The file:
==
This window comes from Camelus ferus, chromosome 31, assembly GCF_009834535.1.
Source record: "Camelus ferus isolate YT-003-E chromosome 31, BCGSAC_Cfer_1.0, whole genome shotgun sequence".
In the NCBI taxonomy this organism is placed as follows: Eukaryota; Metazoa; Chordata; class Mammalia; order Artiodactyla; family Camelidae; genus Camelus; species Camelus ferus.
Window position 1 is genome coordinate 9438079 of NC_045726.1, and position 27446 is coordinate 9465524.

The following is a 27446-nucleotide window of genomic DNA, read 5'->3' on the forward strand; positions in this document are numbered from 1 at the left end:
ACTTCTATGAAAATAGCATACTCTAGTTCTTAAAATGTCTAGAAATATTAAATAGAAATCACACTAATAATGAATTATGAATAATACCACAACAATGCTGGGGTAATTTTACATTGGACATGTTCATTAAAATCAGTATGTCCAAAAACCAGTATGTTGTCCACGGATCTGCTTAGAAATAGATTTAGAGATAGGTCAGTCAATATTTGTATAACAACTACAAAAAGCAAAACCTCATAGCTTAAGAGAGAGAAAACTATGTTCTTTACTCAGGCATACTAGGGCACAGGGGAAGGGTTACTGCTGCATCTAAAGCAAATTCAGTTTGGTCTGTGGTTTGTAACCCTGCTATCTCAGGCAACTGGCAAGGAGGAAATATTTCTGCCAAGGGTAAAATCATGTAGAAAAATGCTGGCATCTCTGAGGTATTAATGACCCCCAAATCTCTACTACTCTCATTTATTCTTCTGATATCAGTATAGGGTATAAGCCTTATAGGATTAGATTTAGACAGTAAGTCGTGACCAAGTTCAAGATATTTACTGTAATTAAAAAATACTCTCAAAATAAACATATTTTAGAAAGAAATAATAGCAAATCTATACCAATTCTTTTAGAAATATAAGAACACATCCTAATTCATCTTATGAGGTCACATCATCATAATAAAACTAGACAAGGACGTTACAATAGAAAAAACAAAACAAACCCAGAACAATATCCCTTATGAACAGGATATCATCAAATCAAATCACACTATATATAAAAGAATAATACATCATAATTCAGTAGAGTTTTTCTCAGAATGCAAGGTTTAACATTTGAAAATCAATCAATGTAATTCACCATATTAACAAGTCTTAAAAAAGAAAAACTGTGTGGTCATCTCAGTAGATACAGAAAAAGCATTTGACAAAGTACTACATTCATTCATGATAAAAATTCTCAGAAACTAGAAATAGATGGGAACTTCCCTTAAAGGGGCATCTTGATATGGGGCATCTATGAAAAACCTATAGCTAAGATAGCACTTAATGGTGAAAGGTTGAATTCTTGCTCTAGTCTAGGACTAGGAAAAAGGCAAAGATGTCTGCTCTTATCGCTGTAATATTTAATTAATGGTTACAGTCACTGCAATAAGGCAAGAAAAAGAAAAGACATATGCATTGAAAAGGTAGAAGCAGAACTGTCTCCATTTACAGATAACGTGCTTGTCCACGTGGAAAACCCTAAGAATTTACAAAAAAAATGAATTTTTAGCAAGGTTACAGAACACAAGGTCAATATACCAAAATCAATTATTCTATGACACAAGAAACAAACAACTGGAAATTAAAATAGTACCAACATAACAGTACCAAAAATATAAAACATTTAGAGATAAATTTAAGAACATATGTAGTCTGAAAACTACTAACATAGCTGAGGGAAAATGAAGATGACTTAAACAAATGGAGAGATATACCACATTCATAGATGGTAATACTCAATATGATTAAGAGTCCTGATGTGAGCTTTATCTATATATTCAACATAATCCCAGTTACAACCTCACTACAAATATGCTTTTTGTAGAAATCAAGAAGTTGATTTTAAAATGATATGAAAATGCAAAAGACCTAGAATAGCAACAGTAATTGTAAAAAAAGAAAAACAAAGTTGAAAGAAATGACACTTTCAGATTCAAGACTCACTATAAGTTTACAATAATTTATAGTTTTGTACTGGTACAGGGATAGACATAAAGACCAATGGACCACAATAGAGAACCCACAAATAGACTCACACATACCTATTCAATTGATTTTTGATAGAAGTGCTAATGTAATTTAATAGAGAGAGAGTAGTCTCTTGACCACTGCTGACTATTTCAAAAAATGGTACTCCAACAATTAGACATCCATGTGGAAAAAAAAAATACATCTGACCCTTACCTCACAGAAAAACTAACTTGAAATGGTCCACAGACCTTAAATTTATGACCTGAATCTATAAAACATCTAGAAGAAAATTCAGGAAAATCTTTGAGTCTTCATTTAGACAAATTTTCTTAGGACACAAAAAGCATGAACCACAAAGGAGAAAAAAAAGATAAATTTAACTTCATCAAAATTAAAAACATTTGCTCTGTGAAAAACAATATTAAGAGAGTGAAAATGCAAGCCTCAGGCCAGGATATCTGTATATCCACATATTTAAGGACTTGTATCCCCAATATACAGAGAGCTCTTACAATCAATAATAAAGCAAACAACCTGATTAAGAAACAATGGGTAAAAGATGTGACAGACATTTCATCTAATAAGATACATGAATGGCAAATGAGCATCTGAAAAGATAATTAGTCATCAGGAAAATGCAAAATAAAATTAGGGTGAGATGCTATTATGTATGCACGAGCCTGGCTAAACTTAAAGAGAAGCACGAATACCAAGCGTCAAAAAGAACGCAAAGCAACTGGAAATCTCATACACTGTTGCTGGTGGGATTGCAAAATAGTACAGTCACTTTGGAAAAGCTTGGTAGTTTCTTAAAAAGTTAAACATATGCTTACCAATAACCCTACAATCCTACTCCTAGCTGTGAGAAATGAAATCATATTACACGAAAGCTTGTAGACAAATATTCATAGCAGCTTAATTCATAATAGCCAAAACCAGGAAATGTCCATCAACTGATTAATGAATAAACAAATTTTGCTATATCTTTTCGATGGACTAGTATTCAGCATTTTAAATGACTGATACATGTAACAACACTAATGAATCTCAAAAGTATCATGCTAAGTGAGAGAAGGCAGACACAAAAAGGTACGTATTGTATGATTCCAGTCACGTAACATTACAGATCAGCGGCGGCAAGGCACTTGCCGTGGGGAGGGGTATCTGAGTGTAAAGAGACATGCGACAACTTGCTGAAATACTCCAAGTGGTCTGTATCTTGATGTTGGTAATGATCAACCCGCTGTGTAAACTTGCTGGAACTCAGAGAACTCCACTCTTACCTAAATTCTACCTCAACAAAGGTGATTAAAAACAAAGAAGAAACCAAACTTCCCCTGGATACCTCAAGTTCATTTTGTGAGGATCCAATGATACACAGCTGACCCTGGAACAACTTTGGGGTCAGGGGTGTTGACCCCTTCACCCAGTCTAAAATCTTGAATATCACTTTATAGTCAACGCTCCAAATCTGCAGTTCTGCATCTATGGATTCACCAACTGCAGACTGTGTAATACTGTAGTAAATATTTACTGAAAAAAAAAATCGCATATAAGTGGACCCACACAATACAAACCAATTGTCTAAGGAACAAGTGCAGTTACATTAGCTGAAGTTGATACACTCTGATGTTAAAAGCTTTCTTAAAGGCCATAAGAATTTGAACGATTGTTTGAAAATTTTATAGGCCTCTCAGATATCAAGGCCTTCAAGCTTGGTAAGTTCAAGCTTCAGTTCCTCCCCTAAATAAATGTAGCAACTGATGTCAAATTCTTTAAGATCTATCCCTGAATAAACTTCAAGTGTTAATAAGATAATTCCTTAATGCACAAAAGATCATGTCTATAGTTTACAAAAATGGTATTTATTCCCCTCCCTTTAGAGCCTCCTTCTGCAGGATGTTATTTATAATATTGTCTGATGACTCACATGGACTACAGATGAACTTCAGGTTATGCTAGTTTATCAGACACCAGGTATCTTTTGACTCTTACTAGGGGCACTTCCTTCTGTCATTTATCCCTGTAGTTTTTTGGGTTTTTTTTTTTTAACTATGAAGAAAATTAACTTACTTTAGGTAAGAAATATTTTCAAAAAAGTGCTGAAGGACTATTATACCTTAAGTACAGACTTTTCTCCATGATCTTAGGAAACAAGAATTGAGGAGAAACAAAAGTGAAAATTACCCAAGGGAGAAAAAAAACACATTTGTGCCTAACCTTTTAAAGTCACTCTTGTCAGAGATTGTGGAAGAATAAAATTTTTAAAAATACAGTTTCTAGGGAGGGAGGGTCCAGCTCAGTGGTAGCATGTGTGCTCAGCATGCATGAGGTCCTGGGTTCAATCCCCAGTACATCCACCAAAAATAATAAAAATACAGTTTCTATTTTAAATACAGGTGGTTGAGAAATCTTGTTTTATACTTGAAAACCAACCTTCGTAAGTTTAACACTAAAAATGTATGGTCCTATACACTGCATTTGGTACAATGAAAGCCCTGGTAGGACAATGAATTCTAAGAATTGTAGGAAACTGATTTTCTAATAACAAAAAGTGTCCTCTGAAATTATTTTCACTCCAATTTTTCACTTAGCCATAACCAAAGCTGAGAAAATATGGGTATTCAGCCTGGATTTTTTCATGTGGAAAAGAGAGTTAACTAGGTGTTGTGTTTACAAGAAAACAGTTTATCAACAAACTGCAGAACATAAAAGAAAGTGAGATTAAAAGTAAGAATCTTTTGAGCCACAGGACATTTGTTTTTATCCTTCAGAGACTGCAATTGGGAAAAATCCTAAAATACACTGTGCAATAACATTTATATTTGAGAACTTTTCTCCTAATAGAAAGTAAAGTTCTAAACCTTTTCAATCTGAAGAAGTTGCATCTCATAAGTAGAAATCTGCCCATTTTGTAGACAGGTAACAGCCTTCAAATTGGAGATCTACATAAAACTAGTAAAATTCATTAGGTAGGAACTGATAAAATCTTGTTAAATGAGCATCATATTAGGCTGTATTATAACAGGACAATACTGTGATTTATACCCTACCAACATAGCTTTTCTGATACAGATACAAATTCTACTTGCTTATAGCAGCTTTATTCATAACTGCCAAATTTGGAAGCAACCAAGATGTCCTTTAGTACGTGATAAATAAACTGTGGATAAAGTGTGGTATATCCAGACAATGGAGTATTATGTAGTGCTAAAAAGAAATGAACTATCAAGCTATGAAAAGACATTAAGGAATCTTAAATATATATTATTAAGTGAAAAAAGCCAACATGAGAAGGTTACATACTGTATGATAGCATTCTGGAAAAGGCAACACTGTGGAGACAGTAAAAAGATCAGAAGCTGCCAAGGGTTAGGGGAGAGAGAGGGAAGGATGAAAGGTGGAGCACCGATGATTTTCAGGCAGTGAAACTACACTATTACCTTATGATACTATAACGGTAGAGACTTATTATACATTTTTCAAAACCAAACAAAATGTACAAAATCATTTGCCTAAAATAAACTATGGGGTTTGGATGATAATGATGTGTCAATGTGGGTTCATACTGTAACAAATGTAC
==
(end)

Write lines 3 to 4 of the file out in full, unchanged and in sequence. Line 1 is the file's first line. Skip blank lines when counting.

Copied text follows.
In the NCBI taxonomy this organism is placed as follows: Eukaryota; Metazoa; Chordata; class Mammalia; order Artiodactyla; family Camelidae; genus Camelus; species Camelus ferus.
Window position 1 is genome coordinate 9438079 of NC_045726.1, and position 27446 is coordinate 9465524.